More than 85% of hiring managers and human-resource executives said they feel that millennials have a stronger sense of entitlement than older workers, according to a survey by CareerBuilder.com. The generation’s greatest expectations: higher pay (74% of respondents); flexible work schedules (61%); a promotion within a year (56%); and more vacation or personal time (50%).

Clearly Millennials are a group that expect a lot from their career on day one. And who can blame them? Millennials were surrounded by motivation posters in school hallways every day with messages like “Believe and you will achieve” and “Everyone has special talent”.

Understanding this is vital to your marketing efforts. Make it clear in your message that an education at your university will give them an advantage in their career and will speed up achievements like raises, promotions and vacation time.

There is an even more important lesson here: ensure that your marketing message makes the Millennial feel special, talented and gifted. Work with the sense of entitlement, not against it. Encourage it. Play into the way the Millennial already considers themselves unique, and your message will resonate more.

Flattery, it seems, will get you everywhere. After all, you just need to get them to enroll, you don’t have to deal with them once they matriculate. That’s when student services takes over.

Original Source: Justin Emond

What do Workers Believe they will be doing at the Age of 67?

When do Americans plan to retire?

Almost half (48%) of Americas workers plan to work past the age of 67.

  • Younger generations are more often planning to retire at age 67 than their older counterparts. Fifty-eight percent of workers age 30-39 believe they will be retired at 67 compared to only 45 percent of those aged 60 and over.
  • Nearly one in three Americans plans to work at least part-time past the age of 67.

Why are Americans working later in life?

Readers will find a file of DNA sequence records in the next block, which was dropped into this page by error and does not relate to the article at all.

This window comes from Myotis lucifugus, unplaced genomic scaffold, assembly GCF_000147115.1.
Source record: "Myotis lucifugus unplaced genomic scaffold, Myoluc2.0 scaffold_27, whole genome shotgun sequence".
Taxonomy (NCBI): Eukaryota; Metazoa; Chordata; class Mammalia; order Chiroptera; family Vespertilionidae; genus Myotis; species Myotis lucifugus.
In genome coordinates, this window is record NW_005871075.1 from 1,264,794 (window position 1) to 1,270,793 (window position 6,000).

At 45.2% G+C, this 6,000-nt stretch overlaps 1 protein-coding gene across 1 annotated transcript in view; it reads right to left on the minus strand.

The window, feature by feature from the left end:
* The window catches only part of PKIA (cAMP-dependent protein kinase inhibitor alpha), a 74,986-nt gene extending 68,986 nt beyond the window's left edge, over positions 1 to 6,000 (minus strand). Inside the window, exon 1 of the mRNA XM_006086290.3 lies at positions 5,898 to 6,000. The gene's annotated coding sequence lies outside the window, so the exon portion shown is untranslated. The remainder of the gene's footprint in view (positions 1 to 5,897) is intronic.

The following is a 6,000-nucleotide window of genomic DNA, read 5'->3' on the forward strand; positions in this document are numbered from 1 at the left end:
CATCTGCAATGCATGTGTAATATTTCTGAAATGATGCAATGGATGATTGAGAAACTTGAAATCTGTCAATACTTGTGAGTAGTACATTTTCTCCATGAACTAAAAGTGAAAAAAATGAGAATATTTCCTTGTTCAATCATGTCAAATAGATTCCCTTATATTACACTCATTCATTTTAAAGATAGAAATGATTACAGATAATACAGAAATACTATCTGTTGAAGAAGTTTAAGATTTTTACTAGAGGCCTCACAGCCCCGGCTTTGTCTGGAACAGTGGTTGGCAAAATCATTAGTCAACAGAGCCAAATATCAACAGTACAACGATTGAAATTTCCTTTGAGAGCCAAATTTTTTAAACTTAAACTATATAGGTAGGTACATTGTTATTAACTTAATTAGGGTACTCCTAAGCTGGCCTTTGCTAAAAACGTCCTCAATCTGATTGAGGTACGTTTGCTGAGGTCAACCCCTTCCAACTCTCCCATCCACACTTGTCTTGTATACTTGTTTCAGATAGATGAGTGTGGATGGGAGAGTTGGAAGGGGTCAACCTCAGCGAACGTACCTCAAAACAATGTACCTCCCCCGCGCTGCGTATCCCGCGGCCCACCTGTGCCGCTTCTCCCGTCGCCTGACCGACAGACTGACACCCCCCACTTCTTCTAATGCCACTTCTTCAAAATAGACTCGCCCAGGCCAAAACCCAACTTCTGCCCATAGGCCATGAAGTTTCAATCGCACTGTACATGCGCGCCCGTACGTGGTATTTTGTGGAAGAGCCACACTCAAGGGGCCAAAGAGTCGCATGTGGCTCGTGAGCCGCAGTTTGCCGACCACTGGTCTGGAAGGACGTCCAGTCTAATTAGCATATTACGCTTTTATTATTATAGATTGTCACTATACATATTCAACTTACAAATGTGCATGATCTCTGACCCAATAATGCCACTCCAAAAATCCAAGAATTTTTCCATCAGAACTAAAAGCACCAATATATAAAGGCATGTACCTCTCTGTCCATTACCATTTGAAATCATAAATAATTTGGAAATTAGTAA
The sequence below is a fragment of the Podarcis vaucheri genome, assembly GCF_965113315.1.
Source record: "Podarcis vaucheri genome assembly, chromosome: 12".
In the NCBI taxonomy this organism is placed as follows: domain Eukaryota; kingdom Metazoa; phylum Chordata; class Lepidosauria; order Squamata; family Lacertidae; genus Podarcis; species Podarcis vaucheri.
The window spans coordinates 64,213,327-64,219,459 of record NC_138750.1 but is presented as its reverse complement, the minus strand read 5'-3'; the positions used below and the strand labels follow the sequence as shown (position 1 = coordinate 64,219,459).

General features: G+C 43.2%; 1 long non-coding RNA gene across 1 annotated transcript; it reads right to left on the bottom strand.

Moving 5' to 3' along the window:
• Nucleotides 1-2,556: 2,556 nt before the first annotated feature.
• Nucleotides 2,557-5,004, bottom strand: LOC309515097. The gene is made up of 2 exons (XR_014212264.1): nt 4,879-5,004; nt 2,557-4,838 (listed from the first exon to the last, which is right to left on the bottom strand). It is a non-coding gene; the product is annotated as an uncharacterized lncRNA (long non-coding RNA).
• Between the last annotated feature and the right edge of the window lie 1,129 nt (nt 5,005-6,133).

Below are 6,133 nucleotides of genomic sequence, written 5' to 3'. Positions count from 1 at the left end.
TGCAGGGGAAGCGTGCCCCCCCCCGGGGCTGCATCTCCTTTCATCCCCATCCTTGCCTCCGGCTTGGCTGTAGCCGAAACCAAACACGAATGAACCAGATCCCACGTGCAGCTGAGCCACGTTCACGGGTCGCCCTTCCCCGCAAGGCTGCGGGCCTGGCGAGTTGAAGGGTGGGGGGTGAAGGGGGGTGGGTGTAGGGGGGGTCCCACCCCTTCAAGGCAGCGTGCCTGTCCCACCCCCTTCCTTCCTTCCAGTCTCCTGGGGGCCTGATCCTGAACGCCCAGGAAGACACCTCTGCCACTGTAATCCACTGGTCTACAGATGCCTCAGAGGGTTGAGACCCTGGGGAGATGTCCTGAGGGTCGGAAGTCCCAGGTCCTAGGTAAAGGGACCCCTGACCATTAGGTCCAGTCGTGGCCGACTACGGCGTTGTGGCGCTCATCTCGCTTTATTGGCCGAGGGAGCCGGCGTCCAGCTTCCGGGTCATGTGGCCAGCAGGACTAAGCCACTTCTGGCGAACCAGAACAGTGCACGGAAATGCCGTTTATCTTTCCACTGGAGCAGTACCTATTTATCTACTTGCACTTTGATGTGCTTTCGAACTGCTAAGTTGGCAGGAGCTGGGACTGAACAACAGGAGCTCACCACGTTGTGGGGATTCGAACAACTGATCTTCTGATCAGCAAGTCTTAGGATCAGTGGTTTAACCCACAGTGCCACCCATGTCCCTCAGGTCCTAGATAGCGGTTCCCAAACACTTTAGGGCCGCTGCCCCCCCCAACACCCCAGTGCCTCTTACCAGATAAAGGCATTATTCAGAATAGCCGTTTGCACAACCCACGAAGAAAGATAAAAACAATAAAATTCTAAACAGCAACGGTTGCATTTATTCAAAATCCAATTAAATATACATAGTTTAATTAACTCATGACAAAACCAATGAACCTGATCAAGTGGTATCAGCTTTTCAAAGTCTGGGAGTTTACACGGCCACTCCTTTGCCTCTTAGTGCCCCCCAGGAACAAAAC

Four out of the five reasons cited for continuing to work past age 67 are not financial.

  • The number one reason (83%) people dont plan to retire at age 67 is to stay mentally engaged.
  • Among those with total net assets of less than $100,000, 81 percent said they will continue to work to earn enough money to live well, virtually the same percentage that want to keep working to stay mentally engaged.
  • Among those with total net assets of between $100,000 and $500,000, 72 percent will continue to work because they love their careers and 66 percent said they were not ready to end their careers.

What are the factors influencing retirement?

Americans have less confidence in factors influencing their retirement over which they have less control.

  • Americans have lower confidence in the economy than any other factor measured by the Unretirement Index.
  • The younger generations have little confidence that government benefit programs like Social Security and Medicare will be available when they retire. Sixty three percent of workers age 30-39 dont believe that Social Security will be available and also cite employer healthcare benefits as a reason to work past age 67.
  • American workers are much more likely to cut back on spending and reduce debt to improve their retirement prospects rather than seek to increase their income or change their investment mix. Eighty-two percent would reduce spending while only 58 percent would alter their investments.
  • Only 46 percent of all workers are very confident that they will have enough money to take care of basic living expenses when they reach traditional retirement age, and only 28 percent are very confident they will be able to take care of medical expenses.
  • Despite believing federal drug benefits will not exist in coming years, only 59 percent of those surveyed cited healthcare costs as a reason they plan to continue working.

Four Generations and The Baggage they Carry

Giselle Kovary, a consultant at n-gen People Performance Inc., specializes in helping companies “get, keep, and grow” four generations of workers simultaneously.